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    5. MillersSpring

      Agreed. Relate the circumstances far less dramatically. Keep your body language and facial expressions even and poised. Instead of, “It turned out, of course, that he and my employee were sleeping together…” try “I learned that they were having an intimate relationship.” And instead of “fun and games” describe them as “other issues.” Instead of “weasel her way back in” describe it as “ineligible for rehire.” etc.

      Also, I think you need to give yourself more credit about coaching the employee and helping her with her resume! Another manager might have referred the entire scenario to human resources, so getting the employee to leave on her own shows creative problem solving and team management.

      Reply
      1. Fortitude Jones

        Instead of, “It turned out, of course, that he and my employee were sleeping together…” try “I learned that they were having an intimate relationship.”

        I’d argue this doesn’t need to be said at all. It’s gossipy and goes back to the negative vibe OP said she was trying to avoid.

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    6. Ama

      Yeah, when I was trying to get out of a dysfunctional, toxic environment I would talk about the time I took over management of an in house magazine with two weeks to print deadline and, with all the original design files unavailable, rebuilt the source file from scratch, learning the software on the fly.

      I didn’t mention that the situation came about because my boss quit with no notice when our budget was about to be audited because we were extremely over budget, and that we had no files because one of the reasons we were over budget was that she’d hired an outside vendor to produce the magazine and then claiming she’d done it herself (and made sure to keep all her dealings with the vendor on her personal computer and email so we couldn’t find their contact info).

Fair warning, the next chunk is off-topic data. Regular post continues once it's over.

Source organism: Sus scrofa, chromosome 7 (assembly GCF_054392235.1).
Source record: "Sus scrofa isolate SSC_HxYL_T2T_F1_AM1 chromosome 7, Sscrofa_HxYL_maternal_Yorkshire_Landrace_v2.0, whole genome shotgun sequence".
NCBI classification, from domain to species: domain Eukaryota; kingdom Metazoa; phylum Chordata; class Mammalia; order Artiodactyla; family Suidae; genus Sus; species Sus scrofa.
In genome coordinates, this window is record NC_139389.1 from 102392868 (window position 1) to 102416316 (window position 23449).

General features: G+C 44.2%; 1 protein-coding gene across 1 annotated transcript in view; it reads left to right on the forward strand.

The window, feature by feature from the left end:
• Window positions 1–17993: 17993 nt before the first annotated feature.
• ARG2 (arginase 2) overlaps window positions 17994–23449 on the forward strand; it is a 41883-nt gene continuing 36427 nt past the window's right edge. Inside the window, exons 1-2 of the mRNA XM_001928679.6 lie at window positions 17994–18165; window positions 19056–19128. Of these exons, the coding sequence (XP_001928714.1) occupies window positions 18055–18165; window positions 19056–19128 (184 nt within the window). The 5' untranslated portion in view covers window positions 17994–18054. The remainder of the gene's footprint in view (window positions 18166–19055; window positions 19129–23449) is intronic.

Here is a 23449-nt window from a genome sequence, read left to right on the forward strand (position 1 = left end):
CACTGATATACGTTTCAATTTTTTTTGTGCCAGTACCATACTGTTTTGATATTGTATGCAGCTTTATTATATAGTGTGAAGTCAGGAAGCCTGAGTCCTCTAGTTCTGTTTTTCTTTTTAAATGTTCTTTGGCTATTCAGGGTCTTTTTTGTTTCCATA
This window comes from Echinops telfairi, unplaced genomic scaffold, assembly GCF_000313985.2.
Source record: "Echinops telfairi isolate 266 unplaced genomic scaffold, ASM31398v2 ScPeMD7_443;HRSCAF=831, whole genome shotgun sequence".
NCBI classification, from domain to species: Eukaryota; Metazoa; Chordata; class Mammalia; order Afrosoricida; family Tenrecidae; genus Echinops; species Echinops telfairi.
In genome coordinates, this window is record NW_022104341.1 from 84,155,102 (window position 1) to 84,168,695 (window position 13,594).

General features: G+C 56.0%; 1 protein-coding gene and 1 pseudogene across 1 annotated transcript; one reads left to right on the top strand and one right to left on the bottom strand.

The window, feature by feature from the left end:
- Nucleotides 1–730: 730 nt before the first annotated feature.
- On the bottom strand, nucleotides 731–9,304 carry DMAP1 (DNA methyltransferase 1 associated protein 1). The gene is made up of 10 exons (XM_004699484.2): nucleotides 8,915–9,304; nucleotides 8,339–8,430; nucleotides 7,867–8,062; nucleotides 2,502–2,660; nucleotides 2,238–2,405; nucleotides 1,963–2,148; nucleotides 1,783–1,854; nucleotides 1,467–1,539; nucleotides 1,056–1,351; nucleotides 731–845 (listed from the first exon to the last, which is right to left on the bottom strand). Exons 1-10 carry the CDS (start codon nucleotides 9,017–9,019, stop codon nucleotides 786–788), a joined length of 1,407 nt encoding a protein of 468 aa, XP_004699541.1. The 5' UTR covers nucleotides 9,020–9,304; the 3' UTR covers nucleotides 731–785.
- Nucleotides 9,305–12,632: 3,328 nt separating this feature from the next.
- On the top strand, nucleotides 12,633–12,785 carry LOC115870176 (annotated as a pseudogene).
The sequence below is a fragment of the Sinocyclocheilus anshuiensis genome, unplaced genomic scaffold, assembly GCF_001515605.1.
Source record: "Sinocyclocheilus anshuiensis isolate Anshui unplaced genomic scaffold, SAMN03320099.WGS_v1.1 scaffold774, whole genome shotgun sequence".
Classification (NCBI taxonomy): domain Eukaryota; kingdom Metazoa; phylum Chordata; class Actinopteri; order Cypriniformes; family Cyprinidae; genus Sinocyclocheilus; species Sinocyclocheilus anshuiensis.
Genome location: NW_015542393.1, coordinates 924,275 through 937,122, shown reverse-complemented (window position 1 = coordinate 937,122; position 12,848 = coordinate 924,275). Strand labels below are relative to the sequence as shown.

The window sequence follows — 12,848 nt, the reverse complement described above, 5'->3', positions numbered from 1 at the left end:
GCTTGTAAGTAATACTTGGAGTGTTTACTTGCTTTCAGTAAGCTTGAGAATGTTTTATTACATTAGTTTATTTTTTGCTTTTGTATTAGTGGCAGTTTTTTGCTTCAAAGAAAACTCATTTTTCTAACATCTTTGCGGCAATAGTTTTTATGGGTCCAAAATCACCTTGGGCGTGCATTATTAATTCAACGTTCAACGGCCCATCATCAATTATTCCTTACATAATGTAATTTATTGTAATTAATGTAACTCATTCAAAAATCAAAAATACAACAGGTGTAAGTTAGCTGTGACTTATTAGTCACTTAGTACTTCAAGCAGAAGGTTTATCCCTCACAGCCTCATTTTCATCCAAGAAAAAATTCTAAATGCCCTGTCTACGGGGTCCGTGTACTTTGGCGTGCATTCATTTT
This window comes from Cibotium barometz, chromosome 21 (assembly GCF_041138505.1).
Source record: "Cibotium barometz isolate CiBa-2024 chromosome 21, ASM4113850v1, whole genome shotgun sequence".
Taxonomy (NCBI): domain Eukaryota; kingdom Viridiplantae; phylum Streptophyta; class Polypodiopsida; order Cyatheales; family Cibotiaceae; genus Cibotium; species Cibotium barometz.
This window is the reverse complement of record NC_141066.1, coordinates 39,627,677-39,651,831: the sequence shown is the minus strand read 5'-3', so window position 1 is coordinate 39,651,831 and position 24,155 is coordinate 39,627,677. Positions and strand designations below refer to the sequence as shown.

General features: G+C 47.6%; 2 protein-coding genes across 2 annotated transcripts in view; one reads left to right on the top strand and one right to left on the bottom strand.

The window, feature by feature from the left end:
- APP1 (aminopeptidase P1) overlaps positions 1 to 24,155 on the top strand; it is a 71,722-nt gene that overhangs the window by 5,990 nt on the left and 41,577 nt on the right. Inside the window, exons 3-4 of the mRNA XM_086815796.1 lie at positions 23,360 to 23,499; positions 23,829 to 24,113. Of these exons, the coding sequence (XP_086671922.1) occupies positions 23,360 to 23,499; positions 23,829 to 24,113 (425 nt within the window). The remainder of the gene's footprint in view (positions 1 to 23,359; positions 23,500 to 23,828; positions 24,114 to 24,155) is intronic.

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      1. Captain Radish

        Uff. That’s a good one.

        My best is when I had to pull a CCTV system out of my ass using junk parts sitting around the warehouse because my boss blew all the money dedicated to the job on an expensive wireless system that didn’t work and couldn’t be RMA’d.

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    7. Bonky

      That’s great – gets to the heart of things but without the drama.

      It took me a while to figure it out, but after I’d been hiring for a while I realised that (at least in my business’s environment) screening out people who enjoy/create drama is one of my top priorities if we’re to keep everything on the rails. Somewhat ironically, given the problems OP had with the person they’re writing about, it’s about fit. Someone who answered a question with what azvlr just wrote would tick my boxes. The OP’s approach to the same question, even though it’s essentially the same response, just with extra lashings of drama, would not.

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      1. TootsNYC